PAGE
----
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Don't Judge a Book by It's Cover
Soaking wet and cold from the relentless downpour, I ran through the metal doors into the large white room of the church, fondly called the C.A.V.E., Christians Always Value Everyone. I sure hoped they would value me, a newcomer to Youth Group, and an unfamiliar addition to the various circles of friends. Because I have never been to school, I was clueless about what to expect from this group of teens. As I wondered if I would be accepted, there was no way for me to know that I was the one who would learn the true lesson of valuing everyone. I had grown up hearing the old saying; “Don’t judge a book by its cover. Perhaps more out of habit than actual thought and belief, I had always accepted this wisdom. I wanted to believe it, but the information had never really sunken in. At the time I had no idea, but walking through the doors to the C.A.V.E. would forever change the way I felt about that phrase.
The doors of the C.A.V.E. clicked shut behind me and I looked up to observe the unfamiliar area. Even at first glance, I could see there was a definite social pattern to decode. My mind clicked furiously as I tried to decide where I should sit. I had no idea where I was “supposed” to go, and in my insecurity I did not want to make the wrong choice. A few guys older than me were on one couch, and the most of the girls were squeezed onto another. The third couch contained two nerdy looking boys, who no one seemed interested in. In between the couches were empty chairs. These were obviously uncool to sit in, but I decided an uncool spot would be better than sitting with the wrong group, so I walked up to a chair and sat down. My eyes scanned for any sign of acknowledgement from the group. Nothing. This was going to be interesting.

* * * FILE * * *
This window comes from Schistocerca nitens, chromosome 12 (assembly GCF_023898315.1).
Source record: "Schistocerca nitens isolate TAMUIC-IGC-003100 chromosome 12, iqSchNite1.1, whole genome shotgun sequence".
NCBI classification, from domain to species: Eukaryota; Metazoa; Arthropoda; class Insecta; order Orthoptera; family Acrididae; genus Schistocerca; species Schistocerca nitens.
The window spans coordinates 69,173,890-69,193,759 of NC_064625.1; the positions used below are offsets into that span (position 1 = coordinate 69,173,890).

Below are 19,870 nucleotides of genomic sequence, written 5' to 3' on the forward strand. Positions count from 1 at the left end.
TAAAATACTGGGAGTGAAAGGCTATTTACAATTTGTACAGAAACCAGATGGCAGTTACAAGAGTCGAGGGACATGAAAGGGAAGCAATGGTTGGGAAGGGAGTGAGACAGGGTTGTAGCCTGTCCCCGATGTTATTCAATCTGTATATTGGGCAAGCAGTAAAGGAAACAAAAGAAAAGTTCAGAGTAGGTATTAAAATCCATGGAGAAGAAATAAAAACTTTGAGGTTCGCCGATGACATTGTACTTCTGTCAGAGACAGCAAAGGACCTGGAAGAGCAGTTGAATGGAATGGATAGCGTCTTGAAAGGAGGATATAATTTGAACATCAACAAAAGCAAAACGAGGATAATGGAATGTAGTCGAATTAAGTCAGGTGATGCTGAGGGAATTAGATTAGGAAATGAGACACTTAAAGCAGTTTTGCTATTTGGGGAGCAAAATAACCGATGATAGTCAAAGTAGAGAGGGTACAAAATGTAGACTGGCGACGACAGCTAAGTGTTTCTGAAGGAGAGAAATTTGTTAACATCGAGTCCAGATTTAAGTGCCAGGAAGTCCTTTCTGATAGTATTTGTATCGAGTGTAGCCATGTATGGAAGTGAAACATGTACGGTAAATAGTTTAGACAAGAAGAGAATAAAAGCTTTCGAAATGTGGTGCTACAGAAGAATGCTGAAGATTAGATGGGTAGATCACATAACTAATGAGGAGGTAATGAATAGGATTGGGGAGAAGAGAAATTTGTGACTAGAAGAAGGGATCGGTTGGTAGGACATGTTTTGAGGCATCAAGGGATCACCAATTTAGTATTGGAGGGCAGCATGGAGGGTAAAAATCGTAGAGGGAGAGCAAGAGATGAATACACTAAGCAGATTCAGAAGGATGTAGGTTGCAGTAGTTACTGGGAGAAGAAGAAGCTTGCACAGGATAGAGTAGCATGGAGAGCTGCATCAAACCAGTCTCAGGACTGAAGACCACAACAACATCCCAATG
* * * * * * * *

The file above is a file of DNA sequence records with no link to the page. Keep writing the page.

For the first month I attended youth group, every week was the same. I tried fruitlessly to find my spot on the social ladder, and suffered lonely failure each week. I wanted so badly to be part of the cool crowd, surrounded by friends and admirers. My desire to be liked was strong, and I soon forgot the saying I had been told so many times. I watched how the “cool” kids treated others, especially the two nerdy boys I had noticed during my first time at youth group. These kids were not good books, but I had become too focused on the gaudy covers to care.
I may have forgotten my lesson on not judging people, but lucky for me, there was someone who hadn’t. Joseph Nelson was not cool. He wasn’t interested in the things the cool kids were, and most of the teens ignored him. When people did interact with him, it was more likely than not an unkind interaction. Unfortunately, this was also the position I was in. While I spent all of my time trying to befriend the cool kids, Joseph, invisible to the popular crowd, was living up to the true standards of the C.A.V.E.
The next week started out just like all of the weeks before it. I tried to wiggle my way into the ranks of the popular girls, and failed once again. My hopes were dimming, and after trying to join the conversation for a while, I gave up and turned away, ready to retreat to loneliness for the rest of the night. However, standing in the path to solitude was Joseph, hoping to welcome me and be the friend I wanted so badly. He was ready to do the uncool thing and befriend me, but I was not willing to do the same.